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  1. Andrea Christofidou (2012). Self, Reason, and Freedom in Descartes' Metaphysics. Routledge.
    I offer a new understanding of Descartes’ metaphysics, arguing that his primary question is ‘what is real and true?’ – not as we have been accustomed to believe, ‘how can I be certain?’ – an inquiry that requires both reason’s authority and freedom’s autonomy. I argue that without freedom and its internal relation to reason, Descartes’ undertaking would not get off the ground; yet that relation has gone unnoticed by successive studies of his philosophy. I demonstrate that it is only (...)
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  2. Andrea Christofidou (2009). Descartes on Freedom, Truth, and Goodness. Noûs 43 (4):633-655.
    Freedom is the least discussed thesis of Descartes' works. Two major issues are: (i) the Fourth Meditation is seen as an unfounded theodicy, an interlude, an interruption to the analytic order; (ii)some passages in Descartes' other works are seen as inconsistent with the Fourth Meditation. First, I argue that Descartes' treatment is philosophical, that freedom underlies his entire philosophical project, defending the indispensability of the Fourth to his metaphysics.I demonstrate that Descartes' conception of freedom differs from the mainstream conceptions, in (...)
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  3. Andrea Christofidou (2009). Self and Self-Consciousness: Aristotelian Ontology and Cartesian Duality. Philosophical Investigations 32 (2):134-162.
    The relationship between self-consciousness, Aristotelian ontology, and Cartesian duality is far closer than it has been thought to be. There is no valid inference either from considerations of Aristotle's hylomorphism or from the phenomenological distinction between body and living body, to the undermining of Cartesian dualism. Descartes' conception of the self as both a reasoning and willing being informs his conception of personhood; a person for Descartes is an unanalysable, integrated, self-conscious and autonomous human being. The claims that Descartes introspectively (...)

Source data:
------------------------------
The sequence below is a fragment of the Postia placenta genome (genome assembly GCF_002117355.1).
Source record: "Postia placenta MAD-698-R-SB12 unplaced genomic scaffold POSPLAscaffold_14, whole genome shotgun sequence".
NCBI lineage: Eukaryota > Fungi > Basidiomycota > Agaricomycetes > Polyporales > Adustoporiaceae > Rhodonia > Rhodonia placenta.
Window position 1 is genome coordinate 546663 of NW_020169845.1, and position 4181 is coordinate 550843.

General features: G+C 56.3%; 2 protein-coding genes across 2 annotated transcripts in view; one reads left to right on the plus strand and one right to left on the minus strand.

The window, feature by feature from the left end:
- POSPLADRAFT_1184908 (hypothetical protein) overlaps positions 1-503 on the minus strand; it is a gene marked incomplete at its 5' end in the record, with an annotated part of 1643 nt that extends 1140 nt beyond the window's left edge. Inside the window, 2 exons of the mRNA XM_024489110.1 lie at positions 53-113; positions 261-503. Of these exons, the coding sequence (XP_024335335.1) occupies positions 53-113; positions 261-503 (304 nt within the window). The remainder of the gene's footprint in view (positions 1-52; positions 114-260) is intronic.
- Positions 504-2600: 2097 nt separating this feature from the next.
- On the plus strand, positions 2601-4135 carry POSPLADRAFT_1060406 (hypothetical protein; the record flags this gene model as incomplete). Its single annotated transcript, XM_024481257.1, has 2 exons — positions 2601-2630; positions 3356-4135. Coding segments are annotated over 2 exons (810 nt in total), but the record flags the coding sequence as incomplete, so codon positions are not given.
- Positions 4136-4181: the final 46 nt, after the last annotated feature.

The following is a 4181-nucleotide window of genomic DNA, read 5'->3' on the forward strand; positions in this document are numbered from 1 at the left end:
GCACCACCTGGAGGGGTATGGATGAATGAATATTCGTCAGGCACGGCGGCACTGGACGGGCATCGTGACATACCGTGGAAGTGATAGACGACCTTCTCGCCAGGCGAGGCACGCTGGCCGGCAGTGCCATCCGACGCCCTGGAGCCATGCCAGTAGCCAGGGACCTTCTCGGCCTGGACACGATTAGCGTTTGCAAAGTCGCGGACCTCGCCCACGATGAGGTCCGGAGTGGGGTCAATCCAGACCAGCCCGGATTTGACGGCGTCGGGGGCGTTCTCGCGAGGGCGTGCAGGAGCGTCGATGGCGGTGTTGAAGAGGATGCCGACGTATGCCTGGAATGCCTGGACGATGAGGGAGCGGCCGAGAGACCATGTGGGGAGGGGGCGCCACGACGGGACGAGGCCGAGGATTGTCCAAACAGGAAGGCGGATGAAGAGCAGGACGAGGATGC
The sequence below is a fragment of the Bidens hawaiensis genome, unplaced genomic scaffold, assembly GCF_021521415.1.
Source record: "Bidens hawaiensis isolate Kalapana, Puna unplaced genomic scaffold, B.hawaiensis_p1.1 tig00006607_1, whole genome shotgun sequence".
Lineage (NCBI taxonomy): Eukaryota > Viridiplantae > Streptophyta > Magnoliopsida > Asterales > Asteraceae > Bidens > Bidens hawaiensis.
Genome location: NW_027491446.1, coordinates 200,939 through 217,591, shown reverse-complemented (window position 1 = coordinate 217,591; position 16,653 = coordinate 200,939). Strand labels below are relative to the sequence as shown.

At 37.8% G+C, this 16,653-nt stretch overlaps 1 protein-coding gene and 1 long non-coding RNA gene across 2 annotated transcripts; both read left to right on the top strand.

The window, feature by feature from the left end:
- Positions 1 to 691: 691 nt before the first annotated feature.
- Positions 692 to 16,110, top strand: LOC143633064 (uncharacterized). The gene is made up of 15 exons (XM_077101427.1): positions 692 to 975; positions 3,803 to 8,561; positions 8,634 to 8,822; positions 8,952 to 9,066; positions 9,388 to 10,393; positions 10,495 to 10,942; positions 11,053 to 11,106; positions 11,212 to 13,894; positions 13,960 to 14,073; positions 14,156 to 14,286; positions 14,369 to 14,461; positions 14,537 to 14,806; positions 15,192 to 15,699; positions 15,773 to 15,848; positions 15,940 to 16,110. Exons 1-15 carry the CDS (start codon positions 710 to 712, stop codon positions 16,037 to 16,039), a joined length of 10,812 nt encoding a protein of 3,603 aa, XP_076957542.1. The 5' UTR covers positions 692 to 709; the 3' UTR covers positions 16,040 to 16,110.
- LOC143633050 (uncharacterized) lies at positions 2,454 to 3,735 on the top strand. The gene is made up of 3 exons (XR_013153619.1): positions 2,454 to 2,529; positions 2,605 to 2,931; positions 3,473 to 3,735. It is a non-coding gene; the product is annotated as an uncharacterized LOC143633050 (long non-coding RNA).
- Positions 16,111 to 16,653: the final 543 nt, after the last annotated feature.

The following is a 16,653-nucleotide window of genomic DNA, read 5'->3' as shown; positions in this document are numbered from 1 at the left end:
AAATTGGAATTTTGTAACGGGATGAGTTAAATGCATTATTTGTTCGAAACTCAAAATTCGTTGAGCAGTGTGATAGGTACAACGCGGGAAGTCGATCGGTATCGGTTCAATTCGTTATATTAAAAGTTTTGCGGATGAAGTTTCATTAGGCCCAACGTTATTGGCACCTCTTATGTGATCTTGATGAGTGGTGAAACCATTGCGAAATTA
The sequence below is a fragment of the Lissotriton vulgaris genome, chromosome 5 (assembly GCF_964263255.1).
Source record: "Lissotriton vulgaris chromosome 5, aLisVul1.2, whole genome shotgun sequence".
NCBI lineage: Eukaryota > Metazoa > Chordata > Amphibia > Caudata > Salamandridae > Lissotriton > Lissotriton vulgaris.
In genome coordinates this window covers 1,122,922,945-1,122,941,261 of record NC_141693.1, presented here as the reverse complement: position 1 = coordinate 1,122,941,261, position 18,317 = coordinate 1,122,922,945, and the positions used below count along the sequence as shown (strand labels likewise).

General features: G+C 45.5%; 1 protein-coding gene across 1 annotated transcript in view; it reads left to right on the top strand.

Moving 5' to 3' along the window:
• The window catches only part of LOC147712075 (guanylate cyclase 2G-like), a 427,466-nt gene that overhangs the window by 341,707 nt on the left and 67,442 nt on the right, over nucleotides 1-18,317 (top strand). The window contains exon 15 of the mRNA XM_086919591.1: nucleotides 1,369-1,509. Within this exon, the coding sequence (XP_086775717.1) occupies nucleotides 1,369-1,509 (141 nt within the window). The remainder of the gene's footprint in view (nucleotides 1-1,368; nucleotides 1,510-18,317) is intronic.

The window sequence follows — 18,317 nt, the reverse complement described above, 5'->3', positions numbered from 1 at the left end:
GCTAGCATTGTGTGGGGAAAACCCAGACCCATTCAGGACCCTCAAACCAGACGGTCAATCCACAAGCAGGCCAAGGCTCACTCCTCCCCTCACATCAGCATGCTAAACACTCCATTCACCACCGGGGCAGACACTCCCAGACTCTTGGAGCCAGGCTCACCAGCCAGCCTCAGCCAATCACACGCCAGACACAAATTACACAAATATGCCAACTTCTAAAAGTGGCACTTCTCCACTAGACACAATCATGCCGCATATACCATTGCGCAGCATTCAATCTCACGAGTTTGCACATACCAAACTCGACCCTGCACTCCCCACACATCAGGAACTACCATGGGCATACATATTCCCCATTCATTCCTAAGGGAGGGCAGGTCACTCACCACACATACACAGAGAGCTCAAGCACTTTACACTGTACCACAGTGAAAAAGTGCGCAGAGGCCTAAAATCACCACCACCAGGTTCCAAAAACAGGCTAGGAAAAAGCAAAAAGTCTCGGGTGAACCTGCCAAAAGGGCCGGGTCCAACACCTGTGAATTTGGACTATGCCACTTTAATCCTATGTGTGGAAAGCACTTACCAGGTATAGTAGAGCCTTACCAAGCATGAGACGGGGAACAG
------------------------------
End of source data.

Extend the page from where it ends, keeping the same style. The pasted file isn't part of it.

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  4. Andrea Christofidou (2007). God, Physicalism, and the Totality of Facts. Philosophy 82 (4):515-542.
    The paper offers a general critique of physicalism and of one variety of nonphysicalism, arguing that such theses are untenable. By distinguishing between the absolute conception of reality and the causal completeness of physics it shows that the 'explanatory gap' is not merely epistemic but metaphysical. It defends the essential subjectivity and unity of consciousness and its inseparability from a self-conscious autonomous rational and moral being. Casting a favourable light on dualism freed from misconceptions, it suggests that the only plausible (...)
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  5. Andrea Christofidou (2001). Descartes' Dualism: Correcting Some Misconceptions. Journal of the History of Philosophy 39 (2):215-238.
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  6. Andrea Christofidou (2000). Self-Consciousness and the Double Immunity. Philosophy 75 (294):539-570.
    It is accepted that first-person thoughts are immune to error through misidentification. I argue that there is also immunity to error through misascription, failure to recognise which has resulted in mistaken claims that first-person thoughts involving the self-ascription of bodily states are, at best, circumstantially immune to error through misidentification relative to.
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  7. Andrea Christofidou (1999). Subjectivity and the First Person: Some Reflections. Philosophical Inquiry 21 (3-4):1-27.
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  8. Andrea Christofidou (1995). First Person: The Demand for Identification-Free Self-Reference. Journal of Philosophy 92 (4):223-234.
  9. Peter J. King & Andrea Christofidou (1992). Scepticism: Interdisciplinary Approaches (Proceedings on the Second International Symposium of Philosophy and Interdisciplinary Research, 1988). Philosophical Books 33 (3):154-155.
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